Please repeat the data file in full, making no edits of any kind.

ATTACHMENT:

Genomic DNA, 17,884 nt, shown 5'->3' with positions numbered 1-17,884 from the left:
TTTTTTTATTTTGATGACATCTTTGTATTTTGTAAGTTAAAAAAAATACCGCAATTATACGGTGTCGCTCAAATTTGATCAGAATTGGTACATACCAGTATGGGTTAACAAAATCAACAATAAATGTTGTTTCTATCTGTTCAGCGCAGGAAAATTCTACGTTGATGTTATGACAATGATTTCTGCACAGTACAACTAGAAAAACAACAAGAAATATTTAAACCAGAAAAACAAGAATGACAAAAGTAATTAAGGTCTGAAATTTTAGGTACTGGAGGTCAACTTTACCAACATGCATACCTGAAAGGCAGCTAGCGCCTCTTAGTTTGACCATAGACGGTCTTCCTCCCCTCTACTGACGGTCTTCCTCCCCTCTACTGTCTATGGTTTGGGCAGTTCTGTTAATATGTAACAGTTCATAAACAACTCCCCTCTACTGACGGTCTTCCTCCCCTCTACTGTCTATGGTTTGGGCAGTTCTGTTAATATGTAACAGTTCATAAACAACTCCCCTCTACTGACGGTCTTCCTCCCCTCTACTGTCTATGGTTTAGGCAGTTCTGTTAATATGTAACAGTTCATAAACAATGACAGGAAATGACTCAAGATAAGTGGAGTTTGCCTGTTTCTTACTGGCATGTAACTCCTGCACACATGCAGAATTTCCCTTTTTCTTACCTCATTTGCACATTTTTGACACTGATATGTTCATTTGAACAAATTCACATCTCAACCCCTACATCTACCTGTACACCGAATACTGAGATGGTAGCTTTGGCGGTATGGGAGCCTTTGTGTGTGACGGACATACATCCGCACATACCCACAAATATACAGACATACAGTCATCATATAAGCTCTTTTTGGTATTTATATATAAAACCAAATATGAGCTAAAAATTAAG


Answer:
Genomic DNA, 17,884 nt, shown 5'->3' with positions numbered 1-17,884 from the left:
TTTTTTTATTTTGATGACATCTTTGTATTTTGTAAGTTAAAAAAAATACCGCAATTATACGGTGTCGCTCAAATTTGATCAGAATTGGTACATACCAGTATGGGTTAACAAAATCAACAATAAATGTTGTTTCTATCTGTTCAGCGCAGGAAAATTCTACGTTGATGTTATGACAATGATTTCTGCACAGTACAACTAGAAAAACAACAAGAAATATTTAAACCAGAAAAACAAGAATGACAAAAGTAATTAAGGTCTGAAATTTTAGGTACTGGAGGTCAACTTTACCAACATGCATACCTGAAAGGCAGCTAGCGCCTCTTAGTTTGACCATAGACGGTCTTCCTCCCCTCTACTGACGGTCTTCCTCCCCTCTACTGTCTATGGTTTGGGCAGTTCTGTTAATATGTAACAGTTCATAAACAACTCCCCTCTACTGACGGTCTTCCTCCCCTCTACTGTCTATGGTTTGGGCAGTTCTGTTAATATGTAACAGTTCATAAACAACTCCCCTCTACTGACGGTCTTCCTCCCCTCTACTGTCTATGGTTTAGGCAGTTCTGTTAATATGTAACAGTTCATAAACAATGACAGGAAATGACTCAAGATAAGTGGAGTTTGCCTGTTTCTTACTGGCATGTAACTCCTGCACACATGCAGAATTTCCCTTTTTCTTACCTCATTTGCACATTTTTGACACTGATATGTTCATTTGAACAAATTCACATCTCAACCCCTACATCTACCTGTACACCGAATACTGAGATGGTAGCTTTGGCGGTATGGGAGCCTTTGTGTGTGACGGACATACATCCGCACATACCCACAAATATACAGACATACAGTCATCATATAAGCTCTTTTTGGTATTTATATATAAAACCAAATATGAGCTAAAAATTAAG